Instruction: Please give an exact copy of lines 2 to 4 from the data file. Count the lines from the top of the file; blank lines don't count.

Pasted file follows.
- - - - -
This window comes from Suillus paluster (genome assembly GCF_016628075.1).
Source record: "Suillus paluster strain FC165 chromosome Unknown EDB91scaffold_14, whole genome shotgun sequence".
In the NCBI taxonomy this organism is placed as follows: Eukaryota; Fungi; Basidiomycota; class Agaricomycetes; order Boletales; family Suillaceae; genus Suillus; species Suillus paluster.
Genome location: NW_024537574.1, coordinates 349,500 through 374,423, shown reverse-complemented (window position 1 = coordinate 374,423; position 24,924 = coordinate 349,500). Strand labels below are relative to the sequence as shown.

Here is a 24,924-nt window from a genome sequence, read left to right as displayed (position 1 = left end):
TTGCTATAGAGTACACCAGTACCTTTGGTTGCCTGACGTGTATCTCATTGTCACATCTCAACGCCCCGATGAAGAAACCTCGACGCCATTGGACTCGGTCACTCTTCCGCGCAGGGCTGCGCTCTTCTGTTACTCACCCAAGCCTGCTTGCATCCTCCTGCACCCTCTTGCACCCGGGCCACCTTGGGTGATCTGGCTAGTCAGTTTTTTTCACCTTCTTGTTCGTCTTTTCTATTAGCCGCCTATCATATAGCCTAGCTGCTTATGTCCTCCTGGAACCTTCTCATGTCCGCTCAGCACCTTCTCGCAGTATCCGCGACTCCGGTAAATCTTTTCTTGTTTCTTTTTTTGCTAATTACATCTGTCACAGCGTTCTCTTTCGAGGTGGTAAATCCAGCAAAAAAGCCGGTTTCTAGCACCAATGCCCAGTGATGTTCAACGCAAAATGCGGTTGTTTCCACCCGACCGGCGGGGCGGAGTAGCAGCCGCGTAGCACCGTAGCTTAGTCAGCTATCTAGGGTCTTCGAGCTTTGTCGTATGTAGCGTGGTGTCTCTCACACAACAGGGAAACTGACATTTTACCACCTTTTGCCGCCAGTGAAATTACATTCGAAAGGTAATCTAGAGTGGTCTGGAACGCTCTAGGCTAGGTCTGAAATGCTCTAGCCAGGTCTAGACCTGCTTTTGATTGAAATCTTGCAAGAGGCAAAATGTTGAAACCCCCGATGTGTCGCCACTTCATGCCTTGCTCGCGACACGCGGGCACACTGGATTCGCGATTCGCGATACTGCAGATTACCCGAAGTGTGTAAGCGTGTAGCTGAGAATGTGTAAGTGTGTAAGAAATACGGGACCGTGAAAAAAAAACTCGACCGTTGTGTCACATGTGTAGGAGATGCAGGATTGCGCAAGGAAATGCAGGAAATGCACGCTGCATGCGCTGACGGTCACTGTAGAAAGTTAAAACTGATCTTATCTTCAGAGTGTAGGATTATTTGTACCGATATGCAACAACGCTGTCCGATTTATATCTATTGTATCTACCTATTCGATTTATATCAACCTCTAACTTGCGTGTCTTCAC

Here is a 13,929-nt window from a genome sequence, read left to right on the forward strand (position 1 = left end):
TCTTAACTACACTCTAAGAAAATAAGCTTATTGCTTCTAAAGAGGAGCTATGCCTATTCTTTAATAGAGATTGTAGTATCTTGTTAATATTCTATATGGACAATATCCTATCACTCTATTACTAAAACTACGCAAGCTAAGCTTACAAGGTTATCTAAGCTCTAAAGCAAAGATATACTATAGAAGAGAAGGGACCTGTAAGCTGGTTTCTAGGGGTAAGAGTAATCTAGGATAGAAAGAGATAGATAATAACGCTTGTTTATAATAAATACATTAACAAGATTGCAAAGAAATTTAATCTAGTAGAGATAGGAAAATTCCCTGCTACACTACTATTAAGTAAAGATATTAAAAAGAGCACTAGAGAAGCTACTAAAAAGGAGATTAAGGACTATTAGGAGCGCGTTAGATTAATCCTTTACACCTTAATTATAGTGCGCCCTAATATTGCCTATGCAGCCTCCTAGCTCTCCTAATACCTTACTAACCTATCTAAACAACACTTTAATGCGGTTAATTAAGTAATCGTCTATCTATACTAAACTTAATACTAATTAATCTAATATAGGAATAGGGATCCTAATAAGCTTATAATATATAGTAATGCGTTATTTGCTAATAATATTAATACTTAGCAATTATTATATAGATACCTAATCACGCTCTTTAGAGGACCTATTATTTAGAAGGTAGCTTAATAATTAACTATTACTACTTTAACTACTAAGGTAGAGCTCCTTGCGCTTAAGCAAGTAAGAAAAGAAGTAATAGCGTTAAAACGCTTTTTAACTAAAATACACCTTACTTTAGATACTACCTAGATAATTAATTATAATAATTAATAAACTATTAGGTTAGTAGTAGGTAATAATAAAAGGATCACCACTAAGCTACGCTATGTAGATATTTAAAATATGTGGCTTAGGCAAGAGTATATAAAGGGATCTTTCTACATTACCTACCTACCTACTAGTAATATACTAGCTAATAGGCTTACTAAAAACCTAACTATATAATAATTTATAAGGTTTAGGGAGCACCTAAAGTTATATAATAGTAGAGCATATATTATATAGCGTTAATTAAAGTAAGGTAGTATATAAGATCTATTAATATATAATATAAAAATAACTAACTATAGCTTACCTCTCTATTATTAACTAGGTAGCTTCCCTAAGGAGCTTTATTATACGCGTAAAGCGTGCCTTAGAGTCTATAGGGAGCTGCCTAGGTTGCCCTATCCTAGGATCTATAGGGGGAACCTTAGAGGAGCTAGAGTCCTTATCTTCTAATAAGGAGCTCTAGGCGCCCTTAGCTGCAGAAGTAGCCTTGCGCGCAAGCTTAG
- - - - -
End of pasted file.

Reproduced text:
Source record: "Suillus paluster strain FC165 chromosome Unknown EDB91scaffold_14, whole genome shotgun sequence".
In the NCBI taxonomy this organism is placed as follows: Eukaryota; Fungi; Basidiomycota; class Agaricomycetes; order Boletales; family Suillaceae; genus Suillus; species Suillus paluster.
Genome location: NW_024537574.1, coordinates 349,500 through 374,423, shown reverse-complemented (window position 1 = coordinate 374,423; position 24,924 = coordinate 349,500). Strand labels below are relative to the sequence as shown.